One of the sectors facing the greatest challenge in a changing world is the legal profession.
Increased regulation, globalisation and the rise of international conglomerates has created huge legal challenges for the legal profession – but also an enormous amount of new work. Alas most of this work has fallen into the hands of the large magic circle and international firms that have the requisite skills and expertise to handle it.
But, what about the rest? The financial newspaper, City AM recently reported that of the 6,900 Law firms in the UK, 2,000 were in financial trouble.
The causes of this comes from both within and outside the profession. Many mid tier firms have simply not created or maintained strong enough balance sheets that can ease the financial pressure when market conditions weaken or a need arises to invest in new people, skills or technology going forward. Put another way, partners in firms have either not retained sufficient capital in the practice or withdrawn too much money. Traditionally, banks have been willing to advance debt predicated on receivables and work in progress. However, the appetite for debt by UK banks has weakened and thus putting pressure on many firms. It has not helped either when several banks have lost a lot of money due to legal firms going into administration. Barclays are currently at risk to the tune of £30M from one firm alone.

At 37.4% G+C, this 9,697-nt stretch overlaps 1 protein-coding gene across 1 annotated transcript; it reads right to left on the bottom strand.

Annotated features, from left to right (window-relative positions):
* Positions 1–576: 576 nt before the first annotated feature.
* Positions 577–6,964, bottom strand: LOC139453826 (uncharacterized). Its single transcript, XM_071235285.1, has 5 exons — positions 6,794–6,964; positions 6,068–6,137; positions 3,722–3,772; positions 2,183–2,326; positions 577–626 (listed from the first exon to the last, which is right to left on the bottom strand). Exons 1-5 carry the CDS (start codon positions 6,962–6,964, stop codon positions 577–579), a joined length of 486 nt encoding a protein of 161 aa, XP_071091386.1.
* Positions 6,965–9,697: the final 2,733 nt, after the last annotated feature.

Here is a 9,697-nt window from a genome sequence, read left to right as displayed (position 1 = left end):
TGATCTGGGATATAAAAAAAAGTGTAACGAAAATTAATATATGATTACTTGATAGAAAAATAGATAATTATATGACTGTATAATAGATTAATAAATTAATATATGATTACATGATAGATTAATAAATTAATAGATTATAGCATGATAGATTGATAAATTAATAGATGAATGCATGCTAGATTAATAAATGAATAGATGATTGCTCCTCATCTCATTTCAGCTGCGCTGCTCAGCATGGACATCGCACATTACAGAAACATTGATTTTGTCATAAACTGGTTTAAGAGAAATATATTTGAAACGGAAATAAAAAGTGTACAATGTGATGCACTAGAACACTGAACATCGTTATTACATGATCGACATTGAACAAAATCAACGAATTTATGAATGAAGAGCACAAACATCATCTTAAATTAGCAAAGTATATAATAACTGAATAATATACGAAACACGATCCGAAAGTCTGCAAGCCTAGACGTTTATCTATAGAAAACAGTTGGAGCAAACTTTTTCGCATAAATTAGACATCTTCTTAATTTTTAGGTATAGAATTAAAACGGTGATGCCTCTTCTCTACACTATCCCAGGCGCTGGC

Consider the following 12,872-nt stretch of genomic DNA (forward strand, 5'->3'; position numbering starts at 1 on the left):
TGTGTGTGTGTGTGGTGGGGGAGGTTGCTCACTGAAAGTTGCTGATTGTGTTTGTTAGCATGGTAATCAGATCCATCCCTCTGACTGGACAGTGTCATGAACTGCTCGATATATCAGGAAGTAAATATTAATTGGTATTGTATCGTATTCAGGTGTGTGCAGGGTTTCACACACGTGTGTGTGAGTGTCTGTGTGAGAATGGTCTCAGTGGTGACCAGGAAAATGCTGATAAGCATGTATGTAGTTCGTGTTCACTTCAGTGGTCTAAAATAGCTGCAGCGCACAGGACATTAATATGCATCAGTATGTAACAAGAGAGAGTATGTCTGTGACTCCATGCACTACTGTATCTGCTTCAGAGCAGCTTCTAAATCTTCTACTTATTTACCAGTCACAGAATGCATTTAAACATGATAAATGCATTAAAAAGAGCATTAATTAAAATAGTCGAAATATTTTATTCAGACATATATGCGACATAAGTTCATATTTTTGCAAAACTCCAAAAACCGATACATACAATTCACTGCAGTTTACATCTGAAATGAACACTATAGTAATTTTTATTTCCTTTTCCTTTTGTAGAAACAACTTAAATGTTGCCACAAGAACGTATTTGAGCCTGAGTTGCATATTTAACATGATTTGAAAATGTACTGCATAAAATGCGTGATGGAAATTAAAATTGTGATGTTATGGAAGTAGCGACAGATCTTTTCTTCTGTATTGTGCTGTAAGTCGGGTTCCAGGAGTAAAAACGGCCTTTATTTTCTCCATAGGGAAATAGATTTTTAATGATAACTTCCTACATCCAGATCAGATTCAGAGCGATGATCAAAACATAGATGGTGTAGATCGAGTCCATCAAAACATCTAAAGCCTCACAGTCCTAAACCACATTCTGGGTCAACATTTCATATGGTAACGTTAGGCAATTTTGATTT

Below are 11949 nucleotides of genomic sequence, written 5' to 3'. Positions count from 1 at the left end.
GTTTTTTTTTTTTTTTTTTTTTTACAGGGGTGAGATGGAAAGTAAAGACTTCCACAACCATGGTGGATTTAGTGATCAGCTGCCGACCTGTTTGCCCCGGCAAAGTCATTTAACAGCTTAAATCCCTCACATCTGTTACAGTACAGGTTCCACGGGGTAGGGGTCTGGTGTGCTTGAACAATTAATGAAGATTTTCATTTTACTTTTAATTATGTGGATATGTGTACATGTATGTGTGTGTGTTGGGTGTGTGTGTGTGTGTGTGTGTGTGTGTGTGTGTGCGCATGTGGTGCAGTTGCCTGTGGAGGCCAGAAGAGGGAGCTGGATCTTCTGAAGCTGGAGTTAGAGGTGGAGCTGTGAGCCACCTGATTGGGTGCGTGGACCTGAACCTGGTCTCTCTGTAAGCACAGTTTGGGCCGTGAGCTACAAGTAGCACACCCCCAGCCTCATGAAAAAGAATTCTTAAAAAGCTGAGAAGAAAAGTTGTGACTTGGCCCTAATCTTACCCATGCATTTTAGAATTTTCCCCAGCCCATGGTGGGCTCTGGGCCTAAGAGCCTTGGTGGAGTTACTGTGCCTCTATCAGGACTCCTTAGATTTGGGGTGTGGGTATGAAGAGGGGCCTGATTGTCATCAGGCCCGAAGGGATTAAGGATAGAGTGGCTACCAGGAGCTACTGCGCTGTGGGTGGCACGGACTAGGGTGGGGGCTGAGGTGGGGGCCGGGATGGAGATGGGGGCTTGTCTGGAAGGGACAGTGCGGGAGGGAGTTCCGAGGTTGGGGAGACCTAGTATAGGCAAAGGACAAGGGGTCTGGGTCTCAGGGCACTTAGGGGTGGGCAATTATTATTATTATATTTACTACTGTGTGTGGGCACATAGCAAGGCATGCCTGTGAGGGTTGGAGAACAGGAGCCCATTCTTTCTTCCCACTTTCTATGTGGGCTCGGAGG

Outside the profession the pressures continue to grow. Over half of fee revenue has historically been generated from conveyancing and probate work. The value of these services is today greatly reduced due to price competition from outside the legal profession, the extension of qualifying professionals eligible to perform estate and probate work and the threat of the Big 4 accounting firms starting to crank up their resources to process standard basic legal service work.
For legal firms to survive outside the magic circle they must look to specialist services such as intellectual property, tax advisory and consulting work and the more complicated end of commercial contracts. They need to become experts in niche areas – i.e. media, film, property, environment, hotels.
And, I have not mentioned the threat of artificial intelligence that will provide easy access to a plethora of legal issues free to the public.